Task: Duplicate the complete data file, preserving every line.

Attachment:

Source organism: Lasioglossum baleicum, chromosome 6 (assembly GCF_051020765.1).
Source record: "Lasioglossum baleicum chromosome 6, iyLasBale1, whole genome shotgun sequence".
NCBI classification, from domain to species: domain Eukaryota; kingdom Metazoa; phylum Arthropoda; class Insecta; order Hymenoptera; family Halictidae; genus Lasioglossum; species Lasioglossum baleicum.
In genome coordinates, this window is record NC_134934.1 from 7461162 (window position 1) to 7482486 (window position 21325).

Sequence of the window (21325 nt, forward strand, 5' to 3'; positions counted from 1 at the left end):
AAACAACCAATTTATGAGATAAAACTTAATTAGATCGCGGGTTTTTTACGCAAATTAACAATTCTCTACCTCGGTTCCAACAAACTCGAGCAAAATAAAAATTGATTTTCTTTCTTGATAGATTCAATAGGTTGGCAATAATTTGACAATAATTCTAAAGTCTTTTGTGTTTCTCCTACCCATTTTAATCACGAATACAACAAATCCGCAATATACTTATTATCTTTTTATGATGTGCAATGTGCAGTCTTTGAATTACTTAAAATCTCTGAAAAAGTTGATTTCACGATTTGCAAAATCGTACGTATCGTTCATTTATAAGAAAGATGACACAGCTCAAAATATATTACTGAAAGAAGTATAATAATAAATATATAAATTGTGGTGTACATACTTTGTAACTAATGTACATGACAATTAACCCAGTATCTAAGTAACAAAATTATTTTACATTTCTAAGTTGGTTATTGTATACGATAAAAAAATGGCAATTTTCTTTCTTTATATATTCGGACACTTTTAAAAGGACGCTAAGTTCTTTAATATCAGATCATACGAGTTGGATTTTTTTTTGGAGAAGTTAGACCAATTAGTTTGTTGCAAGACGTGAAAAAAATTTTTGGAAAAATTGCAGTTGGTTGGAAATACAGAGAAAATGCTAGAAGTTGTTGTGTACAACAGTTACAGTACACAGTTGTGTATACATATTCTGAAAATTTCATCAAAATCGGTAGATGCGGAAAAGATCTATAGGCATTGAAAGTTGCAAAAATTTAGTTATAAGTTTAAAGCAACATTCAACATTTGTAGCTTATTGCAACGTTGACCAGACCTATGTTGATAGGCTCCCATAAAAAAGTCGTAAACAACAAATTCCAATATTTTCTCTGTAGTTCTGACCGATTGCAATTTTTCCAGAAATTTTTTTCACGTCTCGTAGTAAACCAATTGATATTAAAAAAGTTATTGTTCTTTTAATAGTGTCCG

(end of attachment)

Source organism: Lasioglossum baleicum, chromosome 6 (assembly GCF_051020765.1).
Source record: "Lasioglossum baleicum chromosome 6, iyLasBale1, whole genome shotgun sequence".
NCBI classification, from domain to species: domain Eukaryota; kingdom Metazoa; phylum Arthropoda; class Insecta; order Hymenoptera; family Halictidae; genus Lasioglossum; species Lasioglossum baleicum.
In genome coordinates, this window is record NC_134934.1 from 7461162 (window position 1) to 7482486 (window position 21325).

Sequence of the window (21325 nt, forward strand, 5' to 3'; positions counted from 1 at the left end):
AAACAACCAATTTATGAGATAAAACTTAATTAGATCGCGGGTTTTTTACGCAAATTAACAATTCTCTACCTCGGTTCCAACAAACTCGAGCAAAATAAAAATTGATTTTCTTTCTTGATAGATTCAATAGGTTGGCAATAATTTGACAATAATTCTAAAGTCTTTTGTGTTTCTCCTACCCATTTTAATCACGAATACAACAAATCCGCAATATACTTATTATCTTTTTATGATGTGCAATGTGCAGTCTTTGAATTACTTAAAATCTCTGAAAAAGTTGATTTCACGATTTGCAAAATCGTACGTATCGTTCATTTATAAGAAAGATGACACAGCTCAAAATATATTACTGAAAGAAGTATAATAATAAATATATAAATTGTGGTGTACATACTTTGTAACTAATGTACATGACAATTAACCCAGTATCTAAGTAACAAAATTATTTTACATTTCTAAGTTGGTTATTGTATACGATAAAAAAATGGCAATTTTCTTTCTTTATATATTCGGACACTTTTAAAAGGACGCTAAGTTCTTTAATATCAGATCATACGAGTTGGATTTTTTTTTGGAGAAGTTAGACCAATTAGTTTGTTGCAAGACGTGAAAAAAATTTTTGGAAAAATTGCAGTTGGTTGGAAATACAGAGAAAATGCTAGAAGTTGTTGTGTACAACAGTTACAGTACACAGTTGTGTATACATATTCTGAAAATTTCATCAAAATCGGTAGATGCGGAAAAGATCTATAGGCATTGAAAGTTGCAAAAATTTAGTTATAAGTTTAAAGCAACATTCAACATTTGTAGCTTATTGCAACGTTGACCAGACCTATGTTGATAGGCTCCCATAAAAAAGTCGTAAACAACAAATTCCAATATTTTCTCTGTAGTTCTGACCGATTGCAATTTTTCCAGAAATTTTTTTCACGTCTCGTAGTAAACCAATTGATATTAAAAAAGTTATTGTTCTTTTAATAGTGTCCG